Prime Minister Scott Morrison has announced his new ministry, saying that leadership rival Peter Dutton will retain responsibility for a reduced home affairs position.
Morrison, who defeated Dutton on Friday in a vote to replace Malcolm Turnbull as leader of the Liberal Party, has split the home affairs portfolio and handed responsibility for immigration to David Coleman, leaving Dutton with cyber security, border control, law enforcement and the security agencies.
Josh Frydenberg, who became deputy leader of the party in the leadership spill, will take over Morrison’s former position as treasurer.
Following Julie Bishop’s resignation as foreign minister on Sunday, the new PM named Marise Payne, who had been defence minister, as foreign minister. Bishop said in a separate announcement that she would stay on the back bench and hadn’t yet decided whether to contest her seat in Western Australia at the next election.
The Sydney Morning Herald characterised Morrison’s decision to keep Dutton in a ministerial role as an attempt to “quickly heal wounds” opened during the messy leadership battle. The newspaper did note, however, that the prime minister had dumped Michael Sukkar, who was a backer of Dutton’s leadership challenge, as the assistant minister to the treasurer.
Other key roles were split between Turnbull and Dutton supporters. Coleman, who will take on the immigration portfolio, had backed Turnbull in the leadership battle, while Dutton-supporter Angus Taylor has been given the important but difficult energy portfolio.
Former PM Tony Abbott, who was toppled as liberal party leader by Turnbull in 2015, has no role in the new ministry, but former National Party leader Barnaby Joyce was named a special envoy on drought assistance and recovery.
Morrison called his new team one for the “next generation”. “It is a team that are brought together to assure that we have the stability necessary but in addition to that, begin the work of healing that is needed after these most recent events,” he reportedly said.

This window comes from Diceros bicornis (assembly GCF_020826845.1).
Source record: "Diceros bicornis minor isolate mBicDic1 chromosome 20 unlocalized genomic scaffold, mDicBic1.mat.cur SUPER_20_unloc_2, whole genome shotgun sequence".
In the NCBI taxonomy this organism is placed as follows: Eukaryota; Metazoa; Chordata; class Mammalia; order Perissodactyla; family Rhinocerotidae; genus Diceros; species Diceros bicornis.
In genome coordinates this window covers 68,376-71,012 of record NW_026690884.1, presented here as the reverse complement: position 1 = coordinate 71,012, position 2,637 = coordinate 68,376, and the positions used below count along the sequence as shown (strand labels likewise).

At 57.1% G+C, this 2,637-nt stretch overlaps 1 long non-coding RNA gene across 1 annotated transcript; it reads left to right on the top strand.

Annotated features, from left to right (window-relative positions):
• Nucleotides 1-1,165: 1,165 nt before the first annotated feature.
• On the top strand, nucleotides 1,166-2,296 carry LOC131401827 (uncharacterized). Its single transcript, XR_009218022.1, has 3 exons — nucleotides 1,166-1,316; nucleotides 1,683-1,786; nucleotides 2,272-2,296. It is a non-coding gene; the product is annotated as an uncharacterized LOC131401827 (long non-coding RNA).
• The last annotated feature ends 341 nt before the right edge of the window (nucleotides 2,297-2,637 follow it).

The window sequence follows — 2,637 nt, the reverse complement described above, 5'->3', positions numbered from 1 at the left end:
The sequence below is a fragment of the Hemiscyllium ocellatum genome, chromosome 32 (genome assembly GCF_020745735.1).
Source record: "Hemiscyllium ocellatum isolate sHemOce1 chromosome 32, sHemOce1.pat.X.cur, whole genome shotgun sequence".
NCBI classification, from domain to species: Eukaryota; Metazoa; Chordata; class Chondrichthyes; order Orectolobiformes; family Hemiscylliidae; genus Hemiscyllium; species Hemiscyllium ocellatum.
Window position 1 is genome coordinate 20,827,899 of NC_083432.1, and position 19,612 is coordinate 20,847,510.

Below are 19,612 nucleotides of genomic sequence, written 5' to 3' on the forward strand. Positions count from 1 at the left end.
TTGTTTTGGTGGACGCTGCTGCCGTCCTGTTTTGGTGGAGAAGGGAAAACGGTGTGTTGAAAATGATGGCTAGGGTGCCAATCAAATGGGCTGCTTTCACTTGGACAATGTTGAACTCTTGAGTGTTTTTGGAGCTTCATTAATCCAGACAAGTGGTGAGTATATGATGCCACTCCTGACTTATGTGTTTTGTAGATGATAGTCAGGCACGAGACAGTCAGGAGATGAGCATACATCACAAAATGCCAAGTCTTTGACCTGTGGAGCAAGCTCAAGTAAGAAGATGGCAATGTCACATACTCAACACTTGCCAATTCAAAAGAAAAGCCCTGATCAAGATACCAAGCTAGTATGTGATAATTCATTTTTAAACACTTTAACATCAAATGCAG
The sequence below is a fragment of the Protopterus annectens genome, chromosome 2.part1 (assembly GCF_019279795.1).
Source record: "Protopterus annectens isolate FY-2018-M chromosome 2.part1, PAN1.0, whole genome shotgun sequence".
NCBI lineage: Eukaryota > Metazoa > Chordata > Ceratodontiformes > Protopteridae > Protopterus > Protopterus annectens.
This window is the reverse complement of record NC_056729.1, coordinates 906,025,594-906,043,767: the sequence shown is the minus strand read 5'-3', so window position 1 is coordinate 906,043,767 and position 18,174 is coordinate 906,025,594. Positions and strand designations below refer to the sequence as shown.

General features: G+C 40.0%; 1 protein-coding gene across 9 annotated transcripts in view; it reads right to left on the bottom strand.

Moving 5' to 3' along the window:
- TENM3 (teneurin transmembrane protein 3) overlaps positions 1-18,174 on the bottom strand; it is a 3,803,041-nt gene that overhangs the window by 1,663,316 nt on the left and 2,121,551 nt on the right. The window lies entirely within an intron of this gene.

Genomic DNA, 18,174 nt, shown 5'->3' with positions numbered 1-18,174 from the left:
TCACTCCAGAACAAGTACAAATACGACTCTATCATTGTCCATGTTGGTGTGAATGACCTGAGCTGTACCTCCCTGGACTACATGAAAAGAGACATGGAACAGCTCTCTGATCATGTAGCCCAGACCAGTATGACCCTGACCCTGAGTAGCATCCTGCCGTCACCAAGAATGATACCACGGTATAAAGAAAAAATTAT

His comments refer to the disgust expressed by voters at the knifing of Turnbull by the far right section of the Liberal Party, an action that caused weeks of political instability and resulted in Australia having its sixth prime minister in just 11 years. (John Howard was the last leader to serve a full term.)
When it became clear that Turnbull’s position was untenable on Friday, he gave Morrison his blessing to run for leader of the party in order to head off a coup by Dutton, who was backed by the conservative element of the party. Morrison went on to beat the hardline Queensland MP 45 votes to 40.
Speaking on Friday after winning control of the party, Morrison said his first priority was drought assistance, and added he also planned to focus on issues including keeping Australians safe from terrorism and solving the problem of bullying in schools. “To keep our country together. To not pit one group [of Australians] against another. To ensure that one can succeed, and all can succeed. That one doesn’t have to fail for another one to succeed,” he said of his priorities.
In Sunday’s reshuffle, Christopher Pyne will take the defence ministry and Steve Ciobo will move from trade minister to minister for the defence industry, which had been Pyne’s job, while Simon Birmingham will replace Ciobo on trade. Dan Tehan will replace Simon Birmingham as education minister.
Michaelia Cash, who, with Mathias Cormann and Mitch Fifield, was one of the three ministers to announce on Thursday that they’d lost confidence in the Turnbull government, will take on the small business, skills and vocational education portfolio, after former small business minister Craig Laundy, a Turnbull supporter, resigned. Cormann retained his role as finance minister, despite supporting Dutton.